Bill would allow ex-cons to serve on criminal juries right after release
People convicted of a felony would be able to serve as a juror in a criminal case immediately after their release under legislation considered by lawmakers Monday.
Updated March 13, 2023 - 3:29 pm
CARSON CITY — People convicted of a felony would be able to serve on criminal juries immediately after their release under legislation considered by lawmakers Monday.
Senate Bill 222, which was presented by Sen. Dallas Harris, D-Las Vegas, would allow someone convicted of a felony to serve on a criminal jury immediately after the person’s release or following the end of parole or probation.
“This bill is designed to increase the diversification of our juror pools,” Harris said. “You cannot have a jury that represents the community if you do not have juror pool that represents the community.”
Currently, a person who has been convicted of a felony can serve as a juror in a civil case once they complete probation or parole or as soon as they’ve been released released from prison. In criminal cases, however, an individual can’t serve as a juror until six years following their release from prison or the end of their probation or parole sentence.
The bill would also increase the amount jurors can receive for their service by $25, from $40 to $65, and would require the Department of Health and Human Services to provide the names and addresses of those who receive public assistance for use in jury selection. Current jury lists are drawn from registered voter rolls, the DMV, public utilities and the state employment department.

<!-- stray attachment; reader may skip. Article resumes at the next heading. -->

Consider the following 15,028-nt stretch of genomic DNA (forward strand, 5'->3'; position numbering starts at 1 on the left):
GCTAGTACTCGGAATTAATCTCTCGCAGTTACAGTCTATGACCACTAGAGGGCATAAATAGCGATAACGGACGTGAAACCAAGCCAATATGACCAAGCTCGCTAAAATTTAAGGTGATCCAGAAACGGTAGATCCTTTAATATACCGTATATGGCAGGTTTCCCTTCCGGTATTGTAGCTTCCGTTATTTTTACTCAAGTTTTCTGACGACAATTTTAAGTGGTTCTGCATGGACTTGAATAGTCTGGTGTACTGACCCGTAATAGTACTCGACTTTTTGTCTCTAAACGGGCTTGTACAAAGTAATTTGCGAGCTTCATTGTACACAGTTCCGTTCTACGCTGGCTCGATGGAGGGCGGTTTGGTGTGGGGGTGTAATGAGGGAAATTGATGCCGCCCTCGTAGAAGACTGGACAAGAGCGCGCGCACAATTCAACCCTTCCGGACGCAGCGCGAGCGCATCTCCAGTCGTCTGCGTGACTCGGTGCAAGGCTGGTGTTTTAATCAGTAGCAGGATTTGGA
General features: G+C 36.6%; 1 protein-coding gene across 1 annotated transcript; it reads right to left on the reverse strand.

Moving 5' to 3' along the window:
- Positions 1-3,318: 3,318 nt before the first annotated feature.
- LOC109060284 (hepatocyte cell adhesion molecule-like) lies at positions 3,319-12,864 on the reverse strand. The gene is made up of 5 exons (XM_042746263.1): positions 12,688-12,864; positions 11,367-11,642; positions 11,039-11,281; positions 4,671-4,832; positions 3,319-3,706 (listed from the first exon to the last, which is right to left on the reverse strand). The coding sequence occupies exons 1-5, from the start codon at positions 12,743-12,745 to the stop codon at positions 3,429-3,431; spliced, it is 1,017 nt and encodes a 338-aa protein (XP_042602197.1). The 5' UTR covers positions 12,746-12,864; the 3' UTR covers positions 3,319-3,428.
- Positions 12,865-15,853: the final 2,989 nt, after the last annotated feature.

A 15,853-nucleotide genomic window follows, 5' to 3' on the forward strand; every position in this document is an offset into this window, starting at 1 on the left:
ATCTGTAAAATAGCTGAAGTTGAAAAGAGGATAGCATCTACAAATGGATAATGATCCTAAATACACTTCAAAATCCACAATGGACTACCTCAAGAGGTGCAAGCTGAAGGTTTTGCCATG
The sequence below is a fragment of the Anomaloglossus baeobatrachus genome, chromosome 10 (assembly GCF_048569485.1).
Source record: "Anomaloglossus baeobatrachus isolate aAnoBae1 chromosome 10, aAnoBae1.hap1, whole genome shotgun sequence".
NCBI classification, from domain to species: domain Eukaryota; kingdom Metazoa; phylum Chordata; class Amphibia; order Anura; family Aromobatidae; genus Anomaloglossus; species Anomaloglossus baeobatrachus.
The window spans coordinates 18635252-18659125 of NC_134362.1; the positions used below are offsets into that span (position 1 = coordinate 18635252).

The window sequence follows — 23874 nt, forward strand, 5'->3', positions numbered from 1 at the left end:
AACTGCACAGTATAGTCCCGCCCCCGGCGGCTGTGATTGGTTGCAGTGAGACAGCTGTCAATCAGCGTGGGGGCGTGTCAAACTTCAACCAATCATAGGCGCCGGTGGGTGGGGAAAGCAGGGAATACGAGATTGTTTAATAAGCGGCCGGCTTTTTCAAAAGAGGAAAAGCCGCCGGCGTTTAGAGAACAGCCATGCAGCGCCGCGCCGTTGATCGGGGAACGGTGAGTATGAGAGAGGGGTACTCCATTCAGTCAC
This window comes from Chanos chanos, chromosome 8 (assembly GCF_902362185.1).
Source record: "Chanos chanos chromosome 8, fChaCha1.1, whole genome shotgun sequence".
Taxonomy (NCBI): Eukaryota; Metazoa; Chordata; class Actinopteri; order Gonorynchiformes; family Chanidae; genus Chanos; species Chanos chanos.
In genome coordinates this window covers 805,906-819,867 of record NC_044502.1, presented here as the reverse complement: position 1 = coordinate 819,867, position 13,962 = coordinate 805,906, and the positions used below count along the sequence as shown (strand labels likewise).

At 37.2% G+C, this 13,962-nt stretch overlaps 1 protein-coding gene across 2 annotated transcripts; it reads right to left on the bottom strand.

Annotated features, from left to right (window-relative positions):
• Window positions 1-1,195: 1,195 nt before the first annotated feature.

An amendment to the bill clarifies that that nothing in the legislation limits attorneys’ ability to remove a prospective juror because of a bias they may have. The amendment also moves the effective date of the legislation to Jan. 1, 2024 to give courts time to prepare for the changes, Harris said.
Both the Washoe and Clark County public defenders’ offices spoke in support of the bill, as did the progressive group Battle Born Progress and a representative from Clark County District Court.
But the Nevada District Attorneys Association spoke in opposition to the bill.
“I’ll also point out that this bill allows people with crimes of dishonesty, moral turpitude, sex offenders and serious crimes of violence to serve on juries after completion of their sentence. Not even California goes that far,” said John Jones, who represents the association.
Contact Taylor R. Avery at TAvery@reviewjournal.com. Follow @travery98 on Twitter.